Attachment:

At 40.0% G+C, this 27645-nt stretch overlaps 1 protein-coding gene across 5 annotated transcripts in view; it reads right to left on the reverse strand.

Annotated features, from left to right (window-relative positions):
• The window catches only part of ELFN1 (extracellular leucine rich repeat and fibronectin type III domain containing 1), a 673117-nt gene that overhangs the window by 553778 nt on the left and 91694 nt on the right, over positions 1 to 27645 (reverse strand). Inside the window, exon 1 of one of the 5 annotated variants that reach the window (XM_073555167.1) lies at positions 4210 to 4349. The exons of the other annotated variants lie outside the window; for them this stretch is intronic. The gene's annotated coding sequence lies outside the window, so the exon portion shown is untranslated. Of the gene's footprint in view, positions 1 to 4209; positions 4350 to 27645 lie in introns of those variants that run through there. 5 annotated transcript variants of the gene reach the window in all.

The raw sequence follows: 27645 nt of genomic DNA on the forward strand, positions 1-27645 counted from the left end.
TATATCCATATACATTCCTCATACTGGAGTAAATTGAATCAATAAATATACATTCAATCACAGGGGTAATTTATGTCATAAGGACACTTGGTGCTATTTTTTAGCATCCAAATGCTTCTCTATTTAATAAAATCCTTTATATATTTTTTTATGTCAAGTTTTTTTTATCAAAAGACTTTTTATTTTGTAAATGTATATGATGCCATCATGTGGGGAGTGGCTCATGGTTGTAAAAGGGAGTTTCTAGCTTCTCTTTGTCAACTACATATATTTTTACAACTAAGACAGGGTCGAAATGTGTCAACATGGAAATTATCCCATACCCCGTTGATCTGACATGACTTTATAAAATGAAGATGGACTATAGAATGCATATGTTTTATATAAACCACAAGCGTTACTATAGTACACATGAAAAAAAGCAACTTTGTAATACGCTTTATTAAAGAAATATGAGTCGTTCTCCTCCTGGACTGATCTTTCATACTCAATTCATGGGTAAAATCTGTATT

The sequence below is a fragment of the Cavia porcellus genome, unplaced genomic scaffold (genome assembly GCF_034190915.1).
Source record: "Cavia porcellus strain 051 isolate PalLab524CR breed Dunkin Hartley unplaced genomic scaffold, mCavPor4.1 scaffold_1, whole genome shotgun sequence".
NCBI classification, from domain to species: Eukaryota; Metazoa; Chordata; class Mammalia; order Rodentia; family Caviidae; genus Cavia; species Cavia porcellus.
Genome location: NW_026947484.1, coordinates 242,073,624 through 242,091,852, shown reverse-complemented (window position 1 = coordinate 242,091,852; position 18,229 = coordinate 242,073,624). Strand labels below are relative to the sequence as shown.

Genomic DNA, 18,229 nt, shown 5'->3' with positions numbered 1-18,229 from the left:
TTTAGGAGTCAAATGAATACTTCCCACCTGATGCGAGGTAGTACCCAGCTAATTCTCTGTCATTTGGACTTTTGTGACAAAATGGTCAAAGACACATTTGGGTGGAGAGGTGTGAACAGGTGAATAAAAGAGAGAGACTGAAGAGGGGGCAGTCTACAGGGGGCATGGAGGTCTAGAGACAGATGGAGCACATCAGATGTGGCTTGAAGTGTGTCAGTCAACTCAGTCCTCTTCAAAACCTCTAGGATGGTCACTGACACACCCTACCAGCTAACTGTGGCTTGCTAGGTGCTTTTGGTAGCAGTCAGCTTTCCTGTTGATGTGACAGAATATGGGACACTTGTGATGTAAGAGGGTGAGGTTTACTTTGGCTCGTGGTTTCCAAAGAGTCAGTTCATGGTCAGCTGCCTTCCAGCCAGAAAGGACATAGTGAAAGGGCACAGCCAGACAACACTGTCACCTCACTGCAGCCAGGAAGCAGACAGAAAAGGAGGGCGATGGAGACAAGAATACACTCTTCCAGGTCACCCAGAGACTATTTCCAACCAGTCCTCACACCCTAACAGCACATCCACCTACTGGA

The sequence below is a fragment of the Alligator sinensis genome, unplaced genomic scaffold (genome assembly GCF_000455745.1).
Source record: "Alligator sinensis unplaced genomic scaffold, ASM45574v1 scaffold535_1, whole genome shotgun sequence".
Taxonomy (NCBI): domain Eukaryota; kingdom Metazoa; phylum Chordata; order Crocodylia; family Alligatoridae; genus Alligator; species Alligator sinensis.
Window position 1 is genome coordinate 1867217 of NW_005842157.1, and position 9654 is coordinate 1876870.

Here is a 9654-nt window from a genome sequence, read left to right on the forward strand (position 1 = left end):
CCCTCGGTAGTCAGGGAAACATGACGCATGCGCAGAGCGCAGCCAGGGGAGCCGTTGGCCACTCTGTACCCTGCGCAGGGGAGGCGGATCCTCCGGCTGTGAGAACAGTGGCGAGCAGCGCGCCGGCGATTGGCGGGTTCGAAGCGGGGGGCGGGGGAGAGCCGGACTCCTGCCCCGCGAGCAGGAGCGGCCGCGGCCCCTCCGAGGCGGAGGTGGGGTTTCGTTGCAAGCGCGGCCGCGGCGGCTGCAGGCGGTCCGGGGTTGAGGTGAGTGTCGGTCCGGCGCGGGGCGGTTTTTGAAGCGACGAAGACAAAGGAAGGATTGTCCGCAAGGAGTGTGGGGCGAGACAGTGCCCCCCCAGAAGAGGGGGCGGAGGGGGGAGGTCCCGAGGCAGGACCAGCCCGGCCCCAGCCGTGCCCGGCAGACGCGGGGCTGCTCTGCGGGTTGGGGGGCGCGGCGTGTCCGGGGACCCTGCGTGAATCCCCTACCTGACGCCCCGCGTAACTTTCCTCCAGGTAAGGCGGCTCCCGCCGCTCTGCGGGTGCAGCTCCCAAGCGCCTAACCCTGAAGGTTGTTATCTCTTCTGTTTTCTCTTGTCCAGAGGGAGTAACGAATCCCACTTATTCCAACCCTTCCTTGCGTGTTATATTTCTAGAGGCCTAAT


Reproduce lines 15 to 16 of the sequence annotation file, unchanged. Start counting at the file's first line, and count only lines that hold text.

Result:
Window position 1 is genome coordinate 1867217 of NW_005842157.1, and position 9654 is coordinate 1876870.

Here is a 9654-nt window from a genome sequence, read left to right on the forward strand (position 1 = left end):